The BBC reports on official figures, obtained through FOI requests, that show the Home Office made more than £800 million from nationality services over the last six years. Campaigners decry the current fees as “scandalous.”
Under particular scrutiny are registration fees. Registration is the process where someone who has an existing right to British citizenship – for example, through residency, parentage, or birth – but does not currently hold citizenship, applies to obtain it. As the BBC notes, registration for citizenship is often mandatory for young person born in migrant households. If they do not register, and do not otherwise gain settled status, they risk being subject to immigration controls, despite having grown up British.
Yet the fees that young people and families face for registration are high, and have been rising since 2011. The cost of registering two children has more than tripled due to fee increases and the abolition of second child discounts. Registrations cost the Home Office £264 to complete, despite applicants being charged £936 in the 2016-17 financial year.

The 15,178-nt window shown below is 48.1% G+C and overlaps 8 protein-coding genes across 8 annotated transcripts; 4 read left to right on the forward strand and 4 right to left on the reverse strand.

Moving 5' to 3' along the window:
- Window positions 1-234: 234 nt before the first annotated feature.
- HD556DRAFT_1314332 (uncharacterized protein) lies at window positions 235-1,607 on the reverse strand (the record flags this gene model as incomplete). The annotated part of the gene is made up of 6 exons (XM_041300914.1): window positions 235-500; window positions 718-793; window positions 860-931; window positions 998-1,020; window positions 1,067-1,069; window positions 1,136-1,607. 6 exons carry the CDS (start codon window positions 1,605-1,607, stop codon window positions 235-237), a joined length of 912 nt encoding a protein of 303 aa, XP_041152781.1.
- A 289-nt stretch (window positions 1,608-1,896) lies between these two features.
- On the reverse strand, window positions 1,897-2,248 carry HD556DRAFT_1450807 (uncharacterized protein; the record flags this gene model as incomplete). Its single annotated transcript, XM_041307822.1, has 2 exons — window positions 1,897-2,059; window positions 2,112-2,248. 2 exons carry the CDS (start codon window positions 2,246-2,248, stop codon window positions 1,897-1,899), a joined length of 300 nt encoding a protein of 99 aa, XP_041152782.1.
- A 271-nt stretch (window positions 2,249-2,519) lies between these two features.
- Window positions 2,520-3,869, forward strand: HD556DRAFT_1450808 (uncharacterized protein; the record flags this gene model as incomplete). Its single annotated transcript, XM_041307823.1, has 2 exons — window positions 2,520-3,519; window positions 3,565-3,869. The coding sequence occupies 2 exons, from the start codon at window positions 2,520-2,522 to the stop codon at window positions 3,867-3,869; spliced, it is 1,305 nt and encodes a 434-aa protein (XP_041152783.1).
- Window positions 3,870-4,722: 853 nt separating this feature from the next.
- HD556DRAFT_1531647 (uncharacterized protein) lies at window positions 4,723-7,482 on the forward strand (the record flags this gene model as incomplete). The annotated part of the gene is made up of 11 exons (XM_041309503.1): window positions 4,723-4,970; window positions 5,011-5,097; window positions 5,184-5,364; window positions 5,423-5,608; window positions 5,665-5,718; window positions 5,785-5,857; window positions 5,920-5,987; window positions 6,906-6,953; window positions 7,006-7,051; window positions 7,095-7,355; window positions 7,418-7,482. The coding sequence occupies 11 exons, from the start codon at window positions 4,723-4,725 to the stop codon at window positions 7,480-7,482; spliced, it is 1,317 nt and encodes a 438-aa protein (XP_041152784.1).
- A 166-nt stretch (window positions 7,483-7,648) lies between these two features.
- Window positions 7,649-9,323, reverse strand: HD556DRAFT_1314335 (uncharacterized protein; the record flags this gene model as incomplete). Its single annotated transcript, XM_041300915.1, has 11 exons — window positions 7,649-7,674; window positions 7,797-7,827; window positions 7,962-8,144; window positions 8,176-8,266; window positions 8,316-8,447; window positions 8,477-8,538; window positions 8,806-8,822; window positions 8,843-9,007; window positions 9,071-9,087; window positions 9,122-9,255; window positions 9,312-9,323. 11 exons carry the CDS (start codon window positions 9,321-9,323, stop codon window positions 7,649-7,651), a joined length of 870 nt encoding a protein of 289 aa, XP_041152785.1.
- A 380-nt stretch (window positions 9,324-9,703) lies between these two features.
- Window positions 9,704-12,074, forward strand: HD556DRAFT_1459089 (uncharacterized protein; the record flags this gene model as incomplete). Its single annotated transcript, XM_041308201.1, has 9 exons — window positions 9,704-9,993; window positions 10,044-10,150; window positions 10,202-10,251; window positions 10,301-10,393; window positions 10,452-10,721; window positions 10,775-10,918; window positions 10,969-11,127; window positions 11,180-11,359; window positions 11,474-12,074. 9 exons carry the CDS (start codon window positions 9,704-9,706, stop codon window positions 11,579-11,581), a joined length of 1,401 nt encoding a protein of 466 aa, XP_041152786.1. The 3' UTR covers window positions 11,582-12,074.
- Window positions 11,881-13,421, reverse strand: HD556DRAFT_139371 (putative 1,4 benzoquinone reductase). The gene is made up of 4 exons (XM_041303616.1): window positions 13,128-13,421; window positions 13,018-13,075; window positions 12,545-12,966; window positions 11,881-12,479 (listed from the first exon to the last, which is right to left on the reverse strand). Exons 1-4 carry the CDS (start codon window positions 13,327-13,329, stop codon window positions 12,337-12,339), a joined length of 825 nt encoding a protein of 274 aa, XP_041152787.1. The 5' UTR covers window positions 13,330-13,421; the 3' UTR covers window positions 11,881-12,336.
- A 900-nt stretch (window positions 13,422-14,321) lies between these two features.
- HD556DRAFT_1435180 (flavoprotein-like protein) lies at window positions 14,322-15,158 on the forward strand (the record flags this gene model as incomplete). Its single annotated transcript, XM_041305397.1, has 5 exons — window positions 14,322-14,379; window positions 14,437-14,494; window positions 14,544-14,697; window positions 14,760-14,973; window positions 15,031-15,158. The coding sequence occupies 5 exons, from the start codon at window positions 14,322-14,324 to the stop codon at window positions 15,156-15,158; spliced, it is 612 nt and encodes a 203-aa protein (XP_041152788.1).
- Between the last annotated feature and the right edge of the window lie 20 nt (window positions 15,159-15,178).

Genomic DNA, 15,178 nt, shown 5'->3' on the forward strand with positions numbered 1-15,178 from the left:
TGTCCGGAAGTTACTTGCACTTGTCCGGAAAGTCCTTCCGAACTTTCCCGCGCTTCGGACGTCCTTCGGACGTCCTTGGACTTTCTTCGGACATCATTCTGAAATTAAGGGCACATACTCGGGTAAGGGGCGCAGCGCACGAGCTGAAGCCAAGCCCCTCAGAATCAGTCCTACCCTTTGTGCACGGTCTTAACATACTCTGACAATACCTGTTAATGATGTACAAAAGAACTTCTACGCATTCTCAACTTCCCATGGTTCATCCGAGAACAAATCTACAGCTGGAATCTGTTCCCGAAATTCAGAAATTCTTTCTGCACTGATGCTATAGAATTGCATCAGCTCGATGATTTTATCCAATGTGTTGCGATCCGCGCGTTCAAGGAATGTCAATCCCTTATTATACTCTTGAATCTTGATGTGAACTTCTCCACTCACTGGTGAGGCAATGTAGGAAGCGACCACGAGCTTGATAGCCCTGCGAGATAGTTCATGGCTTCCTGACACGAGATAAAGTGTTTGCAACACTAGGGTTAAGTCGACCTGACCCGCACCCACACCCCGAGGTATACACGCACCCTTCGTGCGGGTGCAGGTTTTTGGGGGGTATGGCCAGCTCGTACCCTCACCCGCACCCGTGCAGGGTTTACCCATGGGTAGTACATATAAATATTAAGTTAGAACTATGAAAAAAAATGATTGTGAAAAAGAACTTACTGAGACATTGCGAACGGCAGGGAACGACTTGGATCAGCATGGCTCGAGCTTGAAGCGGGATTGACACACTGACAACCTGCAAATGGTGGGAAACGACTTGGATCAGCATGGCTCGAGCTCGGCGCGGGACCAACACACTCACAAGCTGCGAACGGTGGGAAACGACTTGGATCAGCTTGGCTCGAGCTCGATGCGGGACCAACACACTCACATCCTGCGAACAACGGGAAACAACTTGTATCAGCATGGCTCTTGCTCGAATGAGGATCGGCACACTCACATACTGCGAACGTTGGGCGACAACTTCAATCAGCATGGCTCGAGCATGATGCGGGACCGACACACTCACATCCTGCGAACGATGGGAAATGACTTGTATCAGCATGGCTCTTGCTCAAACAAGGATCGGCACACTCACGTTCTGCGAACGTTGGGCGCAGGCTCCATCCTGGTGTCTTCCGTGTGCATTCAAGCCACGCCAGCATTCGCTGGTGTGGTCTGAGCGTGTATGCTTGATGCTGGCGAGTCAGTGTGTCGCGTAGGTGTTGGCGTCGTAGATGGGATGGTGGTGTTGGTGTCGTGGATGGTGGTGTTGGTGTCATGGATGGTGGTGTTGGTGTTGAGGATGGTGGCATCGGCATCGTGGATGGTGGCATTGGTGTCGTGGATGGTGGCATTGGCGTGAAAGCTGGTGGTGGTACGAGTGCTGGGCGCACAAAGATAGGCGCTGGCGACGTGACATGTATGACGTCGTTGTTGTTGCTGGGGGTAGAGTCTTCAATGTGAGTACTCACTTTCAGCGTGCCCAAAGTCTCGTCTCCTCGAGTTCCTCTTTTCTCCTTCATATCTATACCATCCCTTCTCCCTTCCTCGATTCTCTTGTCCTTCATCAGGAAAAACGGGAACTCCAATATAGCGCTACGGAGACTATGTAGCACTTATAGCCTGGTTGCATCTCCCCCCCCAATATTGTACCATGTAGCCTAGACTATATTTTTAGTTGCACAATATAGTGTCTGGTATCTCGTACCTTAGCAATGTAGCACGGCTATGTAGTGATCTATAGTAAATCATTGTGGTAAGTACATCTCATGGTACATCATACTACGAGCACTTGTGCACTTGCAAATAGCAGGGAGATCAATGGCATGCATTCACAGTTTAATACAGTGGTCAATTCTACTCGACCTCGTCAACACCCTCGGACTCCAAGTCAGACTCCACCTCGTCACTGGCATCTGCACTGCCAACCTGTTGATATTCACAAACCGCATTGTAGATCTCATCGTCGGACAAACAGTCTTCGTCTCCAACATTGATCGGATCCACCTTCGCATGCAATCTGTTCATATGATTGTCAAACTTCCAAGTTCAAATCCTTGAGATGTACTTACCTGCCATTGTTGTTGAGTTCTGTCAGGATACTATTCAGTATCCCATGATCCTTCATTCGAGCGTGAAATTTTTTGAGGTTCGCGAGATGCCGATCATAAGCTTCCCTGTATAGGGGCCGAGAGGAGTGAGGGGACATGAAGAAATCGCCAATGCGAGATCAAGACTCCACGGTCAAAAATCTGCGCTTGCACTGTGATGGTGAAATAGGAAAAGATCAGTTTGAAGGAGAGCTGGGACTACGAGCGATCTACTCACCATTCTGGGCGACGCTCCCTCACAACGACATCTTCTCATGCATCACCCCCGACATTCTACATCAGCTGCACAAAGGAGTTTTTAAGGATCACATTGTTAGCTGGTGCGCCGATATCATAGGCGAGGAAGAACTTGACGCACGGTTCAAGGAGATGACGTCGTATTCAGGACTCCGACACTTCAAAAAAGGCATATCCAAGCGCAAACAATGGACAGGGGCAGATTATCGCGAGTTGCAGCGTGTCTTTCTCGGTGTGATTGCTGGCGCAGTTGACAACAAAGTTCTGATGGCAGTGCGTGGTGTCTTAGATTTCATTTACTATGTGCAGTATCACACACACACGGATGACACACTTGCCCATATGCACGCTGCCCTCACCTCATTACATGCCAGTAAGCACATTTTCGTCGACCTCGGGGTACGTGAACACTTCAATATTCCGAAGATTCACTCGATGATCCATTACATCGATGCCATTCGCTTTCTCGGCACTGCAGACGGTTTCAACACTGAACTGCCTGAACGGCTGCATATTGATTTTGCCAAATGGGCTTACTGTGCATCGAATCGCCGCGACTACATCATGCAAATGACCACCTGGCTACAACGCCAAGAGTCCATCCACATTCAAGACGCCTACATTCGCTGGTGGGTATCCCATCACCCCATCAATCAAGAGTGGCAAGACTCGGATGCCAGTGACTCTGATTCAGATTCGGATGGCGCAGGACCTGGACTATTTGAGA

The BBC quotes Solange Valdez-Symonds, director of the Project for the Registration of Children as British Citizens: “For the Home Office to be exploiting [registration] to make vast sums of money to spend on its immigration responsibilities is nothing short of a scandal and an especially terrible injustice to those children who cannot afford the Home Office’s fees.”